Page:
New groundbreaking IVF technology is allowing parents to obtain baby 'cellfies' - images of their children when they are just a few cells in a petri dish.
In recent years, IVF clinics have developed cutting-edge timelapse photography designed to monitor cell development in the first few days, so that doctors can pick the healthiest embryo for implantation in the womb and boost the chances of having a baby.
The technique has also allowed parents to witness beginning of their child's life at the very moment of conception, and in the crucial few days after fertilisation.
Clinics in the UK are also set to start trialling technology to allow prospective mothers and fathers to watch the live footage as the embryos are developing in the lab.
"Timelapse technology has allowed us to get all these images from the first few days after conception and put them on a USB stick so that parents have pictures of their children, literally, from day one, when they are still in the laboratory," said Charles Kingsland, of the Hewitt Fertility Centre at Liverpool.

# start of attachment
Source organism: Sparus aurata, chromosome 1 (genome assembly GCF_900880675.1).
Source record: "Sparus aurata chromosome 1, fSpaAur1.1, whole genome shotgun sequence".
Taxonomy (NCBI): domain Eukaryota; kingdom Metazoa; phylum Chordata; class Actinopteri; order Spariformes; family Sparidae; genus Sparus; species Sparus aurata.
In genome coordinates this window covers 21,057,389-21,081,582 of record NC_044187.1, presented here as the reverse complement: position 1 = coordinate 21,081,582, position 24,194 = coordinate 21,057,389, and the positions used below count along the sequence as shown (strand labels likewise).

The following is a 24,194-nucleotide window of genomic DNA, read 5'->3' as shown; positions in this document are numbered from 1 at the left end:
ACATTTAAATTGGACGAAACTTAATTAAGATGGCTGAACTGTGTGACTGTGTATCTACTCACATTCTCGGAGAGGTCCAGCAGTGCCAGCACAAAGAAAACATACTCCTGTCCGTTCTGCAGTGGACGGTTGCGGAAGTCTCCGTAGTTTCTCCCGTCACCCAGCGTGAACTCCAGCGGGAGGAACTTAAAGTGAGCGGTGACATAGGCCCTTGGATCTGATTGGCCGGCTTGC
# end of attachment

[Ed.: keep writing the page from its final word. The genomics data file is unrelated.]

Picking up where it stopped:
"But it won't be long before parents will be able to dial into the clinic using a unique number and see how their embryos are getting on in real time," Kingsland told the 'Telegraph'.
"Embryos are very sensitive, so in the past we could only get them out every 24 hours and have a look at how they were doing, but now we photograph them every 10 minutes," he said.
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